Medical Care for 5 Stray Kittens

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Medical Care for 5 Stray Kittens

From Sallyann Snyder

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A litter of kittens, born to a feral mother barn cat with FIV, showed up under my deck. They were painfully skinny and sick with eyes crusted shut.  The shivering leader of the pack—the only kitten with an open eye—heroically guarded his siblings as I approached. I've never seen a braver little creature.

No sooner did I reach out to pet the fuzzy, hissing sentinel than he turned into an exhausted baby. I wrapped him up in my sweater, and he fell asleep on my lap. He tried to purr, but only a gurgle came out through his clogged nose and mouth.

I managed to scoop 2 of the kittens up and take them to the vet ASAP. They're receiving treatment now. (Hoping to get the other kitten tomorrow.)

The good news? Their eyes are fine!

The bad news? They have FIV antibodies.

They may or may not actually have the disease FIV.  The vet says that it will take at least 2 weeks for the kittens to grow enough to get a large enough sample. That means that I cannot foster the kittens as I'd planned.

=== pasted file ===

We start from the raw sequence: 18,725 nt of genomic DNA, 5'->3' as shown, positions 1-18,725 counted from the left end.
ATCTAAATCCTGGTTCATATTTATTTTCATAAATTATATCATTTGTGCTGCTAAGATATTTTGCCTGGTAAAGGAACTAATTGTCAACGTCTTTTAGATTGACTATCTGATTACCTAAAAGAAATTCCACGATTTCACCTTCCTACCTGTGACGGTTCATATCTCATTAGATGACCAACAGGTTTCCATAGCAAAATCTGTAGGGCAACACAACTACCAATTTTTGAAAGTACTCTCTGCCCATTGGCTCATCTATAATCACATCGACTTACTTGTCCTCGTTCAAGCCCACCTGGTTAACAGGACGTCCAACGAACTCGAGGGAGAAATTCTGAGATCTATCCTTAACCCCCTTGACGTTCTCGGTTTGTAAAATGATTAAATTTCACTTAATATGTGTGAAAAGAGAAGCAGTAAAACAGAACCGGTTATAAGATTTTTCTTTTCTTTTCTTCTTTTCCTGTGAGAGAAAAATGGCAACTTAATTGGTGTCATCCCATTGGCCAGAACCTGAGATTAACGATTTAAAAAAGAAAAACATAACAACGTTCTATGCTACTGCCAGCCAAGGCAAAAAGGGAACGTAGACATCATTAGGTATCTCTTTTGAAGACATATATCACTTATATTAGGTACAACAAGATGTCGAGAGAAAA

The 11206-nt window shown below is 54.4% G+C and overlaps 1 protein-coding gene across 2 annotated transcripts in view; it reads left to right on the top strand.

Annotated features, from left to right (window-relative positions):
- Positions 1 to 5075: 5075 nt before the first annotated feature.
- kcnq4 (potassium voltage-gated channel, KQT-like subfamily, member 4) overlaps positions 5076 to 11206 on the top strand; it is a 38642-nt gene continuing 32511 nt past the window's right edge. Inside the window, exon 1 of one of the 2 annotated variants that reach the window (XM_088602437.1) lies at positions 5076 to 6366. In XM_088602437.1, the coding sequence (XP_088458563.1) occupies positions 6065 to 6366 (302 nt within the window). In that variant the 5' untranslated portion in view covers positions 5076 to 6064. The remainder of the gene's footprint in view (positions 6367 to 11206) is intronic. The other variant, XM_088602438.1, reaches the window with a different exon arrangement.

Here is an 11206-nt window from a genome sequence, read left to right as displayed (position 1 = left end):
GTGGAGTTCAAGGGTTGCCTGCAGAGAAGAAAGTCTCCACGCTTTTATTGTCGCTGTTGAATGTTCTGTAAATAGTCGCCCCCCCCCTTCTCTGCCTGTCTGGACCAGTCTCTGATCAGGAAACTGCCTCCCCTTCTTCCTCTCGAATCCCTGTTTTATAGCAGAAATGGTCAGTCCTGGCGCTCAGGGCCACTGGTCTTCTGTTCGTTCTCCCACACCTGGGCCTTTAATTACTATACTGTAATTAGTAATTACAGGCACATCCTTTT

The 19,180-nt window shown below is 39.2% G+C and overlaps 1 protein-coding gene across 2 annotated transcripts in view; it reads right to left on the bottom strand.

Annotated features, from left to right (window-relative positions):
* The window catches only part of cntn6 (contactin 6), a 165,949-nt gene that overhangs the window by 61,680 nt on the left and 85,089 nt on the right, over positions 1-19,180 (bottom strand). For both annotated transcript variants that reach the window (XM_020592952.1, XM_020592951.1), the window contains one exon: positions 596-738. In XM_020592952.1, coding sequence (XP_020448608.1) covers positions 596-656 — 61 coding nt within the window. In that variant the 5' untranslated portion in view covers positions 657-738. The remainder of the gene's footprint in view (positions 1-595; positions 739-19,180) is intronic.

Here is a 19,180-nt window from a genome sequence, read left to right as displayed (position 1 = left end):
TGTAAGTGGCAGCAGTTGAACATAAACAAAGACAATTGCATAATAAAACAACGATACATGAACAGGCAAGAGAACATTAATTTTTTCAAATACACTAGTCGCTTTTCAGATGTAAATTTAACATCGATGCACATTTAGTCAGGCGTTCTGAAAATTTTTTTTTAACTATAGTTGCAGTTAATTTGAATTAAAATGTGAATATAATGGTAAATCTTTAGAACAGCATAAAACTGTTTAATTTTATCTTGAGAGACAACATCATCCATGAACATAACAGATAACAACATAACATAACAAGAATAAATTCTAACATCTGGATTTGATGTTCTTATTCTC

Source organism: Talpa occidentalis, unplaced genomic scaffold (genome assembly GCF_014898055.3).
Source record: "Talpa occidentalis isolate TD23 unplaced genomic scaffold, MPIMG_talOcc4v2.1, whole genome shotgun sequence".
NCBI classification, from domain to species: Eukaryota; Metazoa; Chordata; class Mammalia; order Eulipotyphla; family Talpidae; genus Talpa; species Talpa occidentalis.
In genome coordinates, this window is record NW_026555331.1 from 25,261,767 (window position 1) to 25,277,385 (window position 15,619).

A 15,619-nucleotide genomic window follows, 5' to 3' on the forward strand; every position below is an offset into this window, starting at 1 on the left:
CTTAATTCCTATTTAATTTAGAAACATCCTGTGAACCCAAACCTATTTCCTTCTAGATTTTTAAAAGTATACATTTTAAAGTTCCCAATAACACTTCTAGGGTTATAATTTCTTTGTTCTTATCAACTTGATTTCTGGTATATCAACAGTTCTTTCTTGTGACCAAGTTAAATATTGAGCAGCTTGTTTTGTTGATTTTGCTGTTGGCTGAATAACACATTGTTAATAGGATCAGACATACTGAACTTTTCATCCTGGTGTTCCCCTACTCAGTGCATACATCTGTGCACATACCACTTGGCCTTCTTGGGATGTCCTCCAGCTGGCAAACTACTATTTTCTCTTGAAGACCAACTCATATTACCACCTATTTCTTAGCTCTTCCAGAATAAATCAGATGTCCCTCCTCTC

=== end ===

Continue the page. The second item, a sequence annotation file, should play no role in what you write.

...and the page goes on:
In the past 2 years, I've rescued 8 barn cats and personally adopted 6. (You might recognize this viral image of Stella , whom I adopted last summer, and her kitten Hildy.) I cannot risk my cats' health by fostering the kittens, in case they have FIV.

Which means I'll need to board the kittens for at least 2 weeks and, of course, pay for their care until they're healthy again. A kind local vet has agreed to take 3 kittens for the price of one, in addition to individual medical expenses.

This is an emergency that I didn't see coming.  Choosing to adopt Harry, a very shy former feral I rescued, earlier this year ate up my crisis cat fund. But I just couldn't let these kittens down. If I take the kittens to the nearest shelter, I'm afraid they may be euthanized since they do test FIV positive for the antibodies test. I just can't let that happen to them.

If they are FIV positive, I will either find them welcoming homes or take them to an FIV-friendly, no-kill shelter. Please leave a comment if you are serious about adopting an FIV-positive kitten and are willing to come to Vermont to get one (or live within reasonable driving distance).

If they aren't FIV positive, I will either adopt them or find them loving homes.

Please help me fund these kittens' care until I can find them a home... or maybe give them one. 

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